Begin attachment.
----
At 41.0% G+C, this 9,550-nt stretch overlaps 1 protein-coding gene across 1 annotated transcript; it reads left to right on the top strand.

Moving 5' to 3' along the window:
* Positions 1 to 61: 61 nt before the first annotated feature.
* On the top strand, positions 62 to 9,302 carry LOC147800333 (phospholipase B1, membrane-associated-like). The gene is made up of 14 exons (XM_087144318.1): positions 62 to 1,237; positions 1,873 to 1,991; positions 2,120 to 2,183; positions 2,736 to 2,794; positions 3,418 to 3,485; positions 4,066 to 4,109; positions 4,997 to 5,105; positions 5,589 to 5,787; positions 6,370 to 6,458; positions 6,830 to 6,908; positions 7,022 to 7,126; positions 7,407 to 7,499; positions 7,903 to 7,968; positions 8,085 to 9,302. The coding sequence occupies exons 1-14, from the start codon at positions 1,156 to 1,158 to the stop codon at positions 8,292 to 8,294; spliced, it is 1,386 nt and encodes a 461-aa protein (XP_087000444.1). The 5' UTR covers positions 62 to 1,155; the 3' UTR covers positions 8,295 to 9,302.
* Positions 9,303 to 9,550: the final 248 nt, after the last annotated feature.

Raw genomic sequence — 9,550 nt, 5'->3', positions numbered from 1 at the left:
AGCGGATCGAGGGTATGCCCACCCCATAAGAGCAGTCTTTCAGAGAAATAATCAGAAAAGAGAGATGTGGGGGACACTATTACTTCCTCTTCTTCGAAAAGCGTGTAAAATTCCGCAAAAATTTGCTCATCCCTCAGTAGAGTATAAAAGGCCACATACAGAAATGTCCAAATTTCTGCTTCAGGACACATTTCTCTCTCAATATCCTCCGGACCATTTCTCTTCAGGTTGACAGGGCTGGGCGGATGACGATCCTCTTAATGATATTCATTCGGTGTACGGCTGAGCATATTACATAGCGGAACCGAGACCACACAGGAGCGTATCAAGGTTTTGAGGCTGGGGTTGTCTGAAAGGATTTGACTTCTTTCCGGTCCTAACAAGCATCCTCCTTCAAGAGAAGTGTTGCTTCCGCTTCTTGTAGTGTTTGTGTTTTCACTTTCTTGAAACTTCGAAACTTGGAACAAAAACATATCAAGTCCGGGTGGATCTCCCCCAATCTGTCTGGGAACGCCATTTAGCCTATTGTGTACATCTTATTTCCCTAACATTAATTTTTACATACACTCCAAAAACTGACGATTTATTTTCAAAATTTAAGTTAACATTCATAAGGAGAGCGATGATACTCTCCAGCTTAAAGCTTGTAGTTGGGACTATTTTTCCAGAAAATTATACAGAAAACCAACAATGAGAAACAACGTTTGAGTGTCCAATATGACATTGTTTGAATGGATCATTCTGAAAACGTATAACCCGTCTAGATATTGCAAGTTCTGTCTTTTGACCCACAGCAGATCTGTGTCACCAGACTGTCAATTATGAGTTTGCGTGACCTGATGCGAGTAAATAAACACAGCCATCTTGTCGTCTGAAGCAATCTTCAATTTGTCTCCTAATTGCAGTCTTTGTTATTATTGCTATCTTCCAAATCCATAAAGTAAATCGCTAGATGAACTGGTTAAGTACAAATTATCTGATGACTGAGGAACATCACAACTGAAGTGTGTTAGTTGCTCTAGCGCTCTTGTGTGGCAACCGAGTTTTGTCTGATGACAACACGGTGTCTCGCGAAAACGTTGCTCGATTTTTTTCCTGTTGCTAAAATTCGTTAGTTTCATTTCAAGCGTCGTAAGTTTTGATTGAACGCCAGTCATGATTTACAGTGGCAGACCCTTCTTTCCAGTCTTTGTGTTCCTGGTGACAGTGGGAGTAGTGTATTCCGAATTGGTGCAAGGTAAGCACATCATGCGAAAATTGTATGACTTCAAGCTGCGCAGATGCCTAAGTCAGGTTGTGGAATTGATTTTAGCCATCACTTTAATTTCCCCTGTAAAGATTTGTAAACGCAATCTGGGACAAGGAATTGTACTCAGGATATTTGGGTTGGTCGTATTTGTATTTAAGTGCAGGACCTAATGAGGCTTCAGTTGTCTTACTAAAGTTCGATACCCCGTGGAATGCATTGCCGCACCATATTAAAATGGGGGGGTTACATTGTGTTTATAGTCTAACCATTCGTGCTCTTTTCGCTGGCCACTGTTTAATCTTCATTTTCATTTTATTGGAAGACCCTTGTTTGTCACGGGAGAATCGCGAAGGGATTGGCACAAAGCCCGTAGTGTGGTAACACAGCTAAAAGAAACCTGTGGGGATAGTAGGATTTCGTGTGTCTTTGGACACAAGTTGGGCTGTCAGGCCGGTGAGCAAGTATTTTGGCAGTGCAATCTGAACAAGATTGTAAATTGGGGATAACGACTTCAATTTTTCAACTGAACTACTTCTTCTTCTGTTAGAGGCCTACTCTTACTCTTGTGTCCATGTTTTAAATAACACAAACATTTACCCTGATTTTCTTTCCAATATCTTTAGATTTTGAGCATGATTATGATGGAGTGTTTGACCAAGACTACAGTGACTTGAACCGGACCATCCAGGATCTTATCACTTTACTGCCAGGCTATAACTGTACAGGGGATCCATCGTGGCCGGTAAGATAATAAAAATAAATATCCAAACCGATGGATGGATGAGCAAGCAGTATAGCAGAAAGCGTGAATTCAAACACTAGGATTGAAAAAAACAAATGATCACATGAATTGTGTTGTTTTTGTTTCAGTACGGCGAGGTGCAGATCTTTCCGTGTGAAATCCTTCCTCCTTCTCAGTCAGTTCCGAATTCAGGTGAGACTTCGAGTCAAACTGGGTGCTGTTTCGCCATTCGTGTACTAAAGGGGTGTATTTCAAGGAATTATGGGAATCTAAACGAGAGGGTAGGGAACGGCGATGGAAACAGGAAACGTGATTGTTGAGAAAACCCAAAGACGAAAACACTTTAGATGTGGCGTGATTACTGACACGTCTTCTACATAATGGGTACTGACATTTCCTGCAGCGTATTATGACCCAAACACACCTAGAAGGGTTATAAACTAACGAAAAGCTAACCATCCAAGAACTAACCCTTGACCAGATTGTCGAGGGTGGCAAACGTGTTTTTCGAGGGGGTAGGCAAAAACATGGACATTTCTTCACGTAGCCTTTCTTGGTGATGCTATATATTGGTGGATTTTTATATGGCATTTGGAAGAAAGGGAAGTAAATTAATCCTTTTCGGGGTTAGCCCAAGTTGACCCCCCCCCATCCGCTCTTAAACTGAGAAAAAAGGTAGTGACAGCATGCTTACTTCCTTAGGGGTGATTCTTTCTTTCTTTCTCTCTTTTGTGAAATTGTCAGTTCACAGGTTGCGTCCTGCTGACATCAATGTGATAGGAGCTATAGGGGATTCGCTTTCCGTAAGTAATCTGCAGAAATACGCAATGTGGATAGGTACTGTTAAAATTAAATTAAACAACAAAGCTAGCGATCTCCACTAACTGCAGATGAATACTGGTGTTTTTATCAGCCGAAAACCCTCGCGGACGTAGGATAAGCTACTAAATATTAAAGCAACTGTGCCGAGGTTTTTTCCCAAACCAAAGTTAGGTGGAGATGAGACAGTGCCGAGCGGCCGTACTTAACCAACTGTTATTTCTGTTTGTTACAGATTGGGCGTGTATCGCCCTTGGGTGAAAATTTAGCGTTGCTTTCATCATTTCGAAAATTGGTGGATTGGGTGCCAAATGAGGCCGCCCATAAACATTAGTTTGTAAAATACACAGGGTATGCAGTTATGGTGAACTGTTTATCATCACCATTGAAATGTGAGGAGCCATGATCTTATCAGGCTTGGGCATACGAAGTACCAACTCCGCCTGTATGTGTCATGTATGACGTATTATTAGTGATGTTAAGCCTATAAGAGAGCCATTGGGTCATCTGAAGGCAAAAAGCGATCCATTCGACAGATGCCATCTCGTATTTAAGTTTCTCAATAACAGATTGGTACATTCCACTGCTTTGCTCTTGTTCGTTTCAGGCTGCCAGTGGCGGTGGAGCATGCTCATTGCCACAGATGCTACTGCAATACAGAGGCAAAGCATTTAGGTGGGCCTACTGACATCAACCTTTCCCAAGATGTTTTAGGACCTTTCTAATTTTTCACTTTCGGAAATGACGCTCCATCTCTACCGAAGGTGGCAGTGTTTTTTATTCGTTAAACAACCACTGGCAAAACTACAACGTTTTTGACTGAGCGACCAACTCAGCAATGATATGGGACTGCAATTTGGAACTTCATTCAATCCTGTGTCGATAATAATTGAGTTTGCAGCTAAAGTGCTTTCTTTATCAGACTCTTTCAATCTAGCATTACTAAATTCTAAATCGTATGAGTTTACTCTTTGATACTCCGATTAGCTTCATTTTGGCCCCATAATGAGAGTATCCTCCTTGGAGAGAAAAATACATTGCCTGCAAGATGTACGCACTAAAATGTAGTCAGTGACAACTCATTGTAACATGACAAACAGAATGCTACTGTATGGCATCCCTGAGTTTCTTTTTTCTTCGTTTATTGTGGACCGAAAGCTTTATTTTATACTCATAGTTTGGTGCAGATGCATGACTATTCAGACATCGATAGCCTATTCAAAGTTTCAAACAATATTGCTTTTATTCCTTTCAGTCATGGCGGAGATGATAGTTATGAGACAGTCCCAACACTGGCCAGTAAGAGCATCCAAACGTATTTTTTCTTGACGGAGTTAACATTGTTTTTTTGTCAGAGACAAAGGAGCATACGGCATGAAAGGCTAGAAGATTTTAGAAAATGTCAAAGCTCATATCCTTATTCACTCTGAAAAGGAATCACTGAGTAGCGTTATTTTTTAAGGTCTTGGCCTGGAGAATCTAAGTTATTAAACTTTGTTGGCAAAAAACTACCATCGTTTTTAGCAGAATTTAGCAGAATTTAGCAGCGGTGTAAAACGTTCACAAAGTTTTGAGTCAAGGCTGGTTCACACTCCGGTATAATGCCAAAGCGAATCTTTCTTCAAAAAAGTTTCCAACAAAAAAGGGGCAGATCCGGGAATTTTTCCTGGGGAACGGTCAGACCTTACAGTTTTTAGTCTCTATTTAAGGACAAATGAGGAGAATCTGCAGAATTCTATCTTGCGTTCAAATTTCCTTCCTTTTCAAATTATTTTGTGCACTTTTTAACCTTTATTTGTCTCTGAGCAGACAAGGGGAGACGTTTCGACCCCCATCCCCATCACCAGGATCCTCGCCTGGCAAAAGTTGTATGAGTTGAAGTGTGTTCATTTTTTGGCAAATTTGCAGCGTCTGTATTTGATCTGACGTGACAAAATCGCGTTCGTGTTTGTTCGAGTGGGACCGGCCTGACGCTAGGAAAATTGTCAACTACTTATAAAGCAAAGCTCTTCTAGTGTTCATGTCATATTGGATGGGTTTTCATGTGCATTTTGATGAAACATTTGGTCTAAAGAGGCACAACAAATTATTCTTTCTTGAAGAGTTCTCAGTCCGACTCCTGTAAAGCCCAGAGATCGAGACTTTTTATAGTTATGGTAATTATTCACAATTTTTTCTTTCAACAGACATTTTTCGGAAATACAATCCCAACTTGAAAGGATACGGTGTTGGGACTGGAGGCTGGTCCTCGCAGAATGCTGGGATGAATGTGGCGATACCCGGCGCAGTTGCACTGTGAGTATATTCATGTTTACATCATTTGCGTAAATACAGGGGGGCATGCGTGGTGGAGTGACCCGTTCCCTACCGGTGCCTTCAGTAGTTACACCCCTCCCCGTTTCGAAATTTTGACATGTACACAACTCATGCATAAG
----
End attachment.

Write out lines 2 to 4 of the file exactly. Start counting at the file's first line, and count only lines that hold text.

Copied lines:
Moving 5' to 3' along the window:
* Positions 1 to 61: 61 nt before the first annotated feature.
* On the top strand, positions 62 to 9,302 carry LOC147800333 (phospholipase B1, membrane-associated-like). The gene is made up of 14 exons (XM_087144318.1): positions 62 to 1,237; positions 1,873 to 1,991; positions 2,120 to 2,183; positions 2,736 to 2,794; positions 3,418 to 3,485; positions 4,066 to 4,109; positions 4,997 to 5,105; positions 5,589 to 5,787; positions 6,370 to 6,458; positions 6,830 to 6,908; positions 7,022 to 7,126; positions 7,407 to 7,499; positions 7,903 to 7,968; positions 8,085 to 9,302. The coding sequence occupies exons 1-14, from the start codon at positions 1,156 to 1,158 to the stop codon at positions 8,292 to 8,294; spliced, it is 1,386 nt and encodes a 461-aa protein (XP_087000444.1). The 5' UTR covers positions 62 to 1,155; the 3' UTR covers positions 8,295 to 9,302.